Tuesday, February 25, 2014

5 Things I've noticed about... Homeopathic Medicine

Homeopathic medicine is probably one of the oldest forms of alternative medicine there is. Infact it was invented in the late 1700's by German physician Samuel Hahnemann, and has been with ever since.

Now there are lots of claims about homeopathy and what it does, and after looking into them I've noticed several different things about homeopathic medicine.

So here are five things I've noticed about homeopathic medicine:

5. You can make it at home.

Homeopathic medicine is very easy to make. You don't even need a complex chemistry lab inorder to make it. You can make it right in your kitchen!

Got a headache and you want to make some homeopathic aspirin inorder to get rid of it? Well here's what you do:

Step 1: Get one tablet of aspirin and about ten bottles of water.

Step 2: Crush aspirin and put it into one of the bottles of water.

Step 3: Shake up bottle.

Step 4: Take one drop from said bottle and put it into the next bottle.

Step 5: Repeat steps 3 and 4 until done doing so with all bottles.

Now if you do all of this you will have homeopathic aspirin and your headache should go away in a few hours... same as any other normal headache would if you were to take nothing at all.

Actually this might not work, and this is because...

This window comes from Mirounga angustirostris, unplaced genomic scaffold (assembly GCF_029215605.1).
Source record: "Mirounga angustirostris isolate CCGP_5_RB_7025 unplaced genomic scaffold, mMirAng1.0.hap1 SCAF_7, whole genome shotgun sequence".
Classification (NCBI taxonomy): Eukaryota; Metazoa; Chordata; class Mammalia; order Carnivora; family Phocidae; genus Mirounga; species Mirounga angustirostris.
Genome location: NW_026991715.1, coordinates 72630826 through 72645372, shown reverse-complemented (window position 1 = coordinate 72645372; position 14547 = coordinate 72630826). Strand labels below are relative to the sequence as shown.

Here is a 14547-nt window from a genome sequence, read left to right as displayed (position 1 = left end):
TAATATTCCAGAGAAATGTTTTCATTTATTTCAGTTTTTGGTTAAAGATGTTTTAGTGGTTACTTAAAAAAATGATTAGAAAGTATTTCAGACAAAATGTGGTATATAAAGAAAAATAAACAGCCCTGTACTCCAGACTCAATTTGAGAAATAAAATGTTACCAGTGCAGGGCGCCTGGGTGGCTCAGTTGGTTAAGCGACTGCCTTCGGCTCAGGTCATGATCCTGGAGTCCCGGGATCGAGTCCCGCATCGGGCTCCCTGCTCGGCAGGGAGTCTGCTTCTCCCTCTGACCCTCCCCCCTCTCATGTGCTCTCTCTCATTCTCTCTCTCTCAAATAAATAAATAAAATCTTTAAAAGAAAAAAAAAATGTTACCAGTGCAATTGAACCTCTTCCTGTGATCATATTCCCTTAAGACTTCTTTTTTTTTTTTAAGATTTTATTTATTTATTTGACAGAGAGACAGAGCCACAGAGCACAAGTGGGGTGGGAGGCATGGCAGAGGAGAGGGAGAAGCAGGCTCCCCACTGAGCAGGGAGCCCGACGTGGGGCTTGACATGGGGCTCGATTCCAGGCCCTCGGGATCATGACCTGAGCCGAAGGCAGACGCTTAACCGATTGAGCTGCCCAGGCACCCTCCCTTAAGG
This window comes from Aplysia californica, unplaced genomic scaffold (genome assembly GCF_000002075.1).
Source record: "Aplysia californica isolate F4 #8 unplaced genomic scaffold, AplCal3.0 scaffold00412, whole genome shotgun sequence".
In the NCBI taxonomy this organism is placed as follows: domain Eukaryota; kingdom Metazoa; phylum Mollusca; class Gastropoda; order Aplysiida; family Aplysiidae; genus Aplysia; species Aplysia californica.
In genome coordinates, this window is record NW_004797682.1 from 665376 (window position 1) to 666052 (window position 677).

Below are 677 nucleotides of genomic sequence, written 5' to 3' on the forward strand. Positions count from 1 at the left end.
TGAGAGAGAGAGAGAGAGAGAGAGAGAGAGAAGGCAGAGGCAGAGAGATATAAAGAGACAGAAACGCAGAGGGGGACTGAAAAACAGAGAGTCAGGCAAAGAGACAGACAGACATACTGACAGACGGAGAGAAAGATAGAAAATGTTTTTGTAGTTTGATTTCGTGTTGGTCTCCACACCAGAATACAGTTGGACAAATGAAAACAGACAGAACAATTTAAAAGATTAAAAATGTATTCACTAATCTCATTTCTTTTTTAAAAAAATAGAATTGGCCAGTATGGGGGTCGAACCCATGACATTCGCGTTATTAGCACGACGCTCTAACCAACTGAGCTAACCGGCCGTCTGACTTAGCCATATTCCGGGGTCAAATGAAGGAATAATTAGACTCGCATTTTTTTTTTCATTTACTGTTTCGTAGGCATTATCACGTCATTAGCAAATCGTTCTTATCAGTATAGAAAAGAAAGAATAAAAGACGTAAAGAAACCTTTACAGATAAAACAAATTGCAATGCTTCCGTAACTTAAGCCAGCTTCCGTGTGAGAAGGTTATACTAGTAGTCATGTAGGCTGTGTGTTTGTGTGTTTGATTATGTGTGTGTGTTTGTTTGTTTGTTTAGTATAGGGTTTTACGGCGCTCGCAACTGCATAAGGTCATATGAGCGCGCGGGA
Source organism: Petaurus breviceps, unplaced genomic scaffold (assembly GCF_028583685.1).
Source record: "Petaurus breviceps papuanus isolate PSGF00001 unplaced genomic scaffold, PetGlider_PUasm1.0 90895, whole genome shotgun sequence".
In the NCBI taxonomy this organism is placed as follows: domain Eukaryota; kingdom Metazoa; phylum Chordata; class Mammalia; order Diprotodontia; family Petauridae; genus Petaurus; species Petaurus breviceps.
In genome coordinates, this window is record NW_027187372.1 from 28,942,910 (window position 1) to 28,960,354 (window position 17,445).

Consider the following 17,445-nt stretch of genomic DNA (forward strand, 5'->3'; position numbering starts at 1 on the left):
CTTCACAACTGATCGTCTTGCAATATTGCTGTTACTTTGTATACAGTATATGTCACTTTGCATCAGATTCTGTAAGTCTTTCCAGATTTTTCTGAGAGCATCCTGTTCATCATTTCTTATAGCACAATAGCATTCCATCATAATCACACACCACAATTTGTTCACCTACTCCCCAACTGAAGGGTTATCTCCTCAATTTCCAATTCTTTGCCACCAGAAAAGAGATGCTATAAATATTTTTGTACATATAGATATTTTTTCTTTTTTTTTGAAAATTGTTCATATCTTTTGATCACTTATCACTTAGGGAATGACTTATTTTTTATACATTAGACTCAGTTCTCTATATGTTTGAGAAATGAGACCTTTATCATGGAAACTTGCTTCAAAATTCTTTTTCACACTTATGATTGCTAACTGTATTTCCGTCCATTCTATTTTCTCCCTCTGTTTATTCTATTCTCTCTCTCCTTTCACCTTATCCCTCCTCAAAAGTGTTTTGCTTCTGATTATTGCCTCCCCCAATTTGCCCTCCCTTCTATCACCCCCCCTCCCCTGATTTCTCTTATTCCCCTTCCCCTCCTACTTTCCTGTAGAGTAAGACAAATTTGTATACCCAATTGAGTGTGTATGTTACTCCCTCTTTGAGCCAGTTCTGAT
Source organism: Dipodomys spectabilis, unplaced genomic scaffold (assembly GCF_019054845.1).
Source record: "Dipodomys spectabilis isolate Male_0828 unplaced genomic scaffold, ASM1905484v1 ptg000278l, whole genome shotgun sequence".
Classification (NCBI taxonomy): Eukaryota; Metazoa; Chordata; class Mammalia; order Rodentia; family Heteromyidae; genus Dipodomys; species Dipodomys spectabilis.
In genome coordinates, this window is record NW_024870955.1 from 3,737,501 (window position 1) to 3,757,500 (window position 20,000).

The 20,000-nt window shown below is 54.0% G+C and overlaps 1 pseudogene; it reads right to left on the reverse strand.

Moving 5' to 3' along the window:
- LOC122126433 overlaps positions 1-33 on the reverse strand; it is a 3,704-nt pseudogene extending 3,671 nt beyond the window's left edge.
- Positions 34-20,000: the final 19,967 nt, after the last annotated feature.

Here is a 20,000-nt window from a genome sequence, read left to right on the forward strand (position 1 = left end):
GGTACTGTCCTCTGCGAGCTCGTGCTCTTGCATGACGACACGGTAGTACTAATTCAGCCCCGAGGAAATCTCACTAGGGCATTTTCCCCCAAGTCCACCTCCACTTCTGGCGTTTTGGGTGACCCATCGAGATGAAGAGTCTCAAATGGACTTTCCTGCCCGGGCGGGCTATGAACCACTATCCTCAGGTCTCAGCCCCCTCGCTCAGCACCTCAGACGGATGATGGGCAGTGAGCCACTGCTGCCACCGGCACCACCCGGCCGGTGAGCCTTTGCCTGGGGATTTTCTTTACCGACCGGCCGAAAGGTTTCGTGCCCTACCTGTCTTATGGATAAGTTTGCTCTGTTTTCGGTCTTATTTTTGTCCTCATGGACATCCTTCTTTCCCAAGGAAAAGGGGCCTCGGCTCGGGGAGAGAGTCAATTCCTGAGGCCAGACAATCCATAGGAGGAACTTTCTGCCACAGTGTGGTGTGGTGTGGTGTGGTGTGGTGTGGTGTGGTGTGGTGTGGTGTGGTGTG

4. You're suppose to use something that can cause the problems that you currently have inorder to cure them.

Inorder for homeopathic medicine to actually work (atleast according to people who make and deal with homeopathic medicine) you don't use heavily diluted medicine that would cure whatever it is that you have. What you actually are suppose to use is something that could cause the symptoms that you're having rather than actually cure them. Think of it as a kind of like a vaccine, minus any backing from the scientific and medical communities.

So if you want to cure that headache of yours using heavily diluted aspirin isn't going to work. What you actually want to use is something that can cause a headache if you take it in it's pure form, like beer, only it has to be heavily diluted.

So using homeopathy logic the best thing to take when you have a headache is a ball park beer, because those things are watered down all to hell.

3. A lot of it is REALLY watered down.

If you think that the homeopathic aspirin that I gave instructions above on how to make sounds really diluted (probably to the point where three to four bottles in you're not going to find any aspirin molecules) that's nothing (pun intended) compared to what some homeopathic medicine makers sell.

Some homeopathic medicine that is currently on the market is so diluted that you would have to consume the equivalent of all the water on the Earth inorder to have a chance of getting one molecule of whatever the original ingredient was...

Then there is Oscillococcinum, which is so diluted that one would have to consume it equivalent of 10321 times the number atoms in the known universe inorder to have a chance of consuming even one molecule of whatever ingredient it is that the that the manufacturers used.

Now I bet many of you at this point are probably wondering how exactly is homeopathic medicine suppose to work? There is actually a explanation for that...

2. It's suppose to work off of water memory.

According to homeopathic practitioners water has memory, and that water can somehow contain the memory of whatever it is that it has come in contact with, and somehow this memory transfers over to us, and thus the more you dilute something the more memory the water retains of it...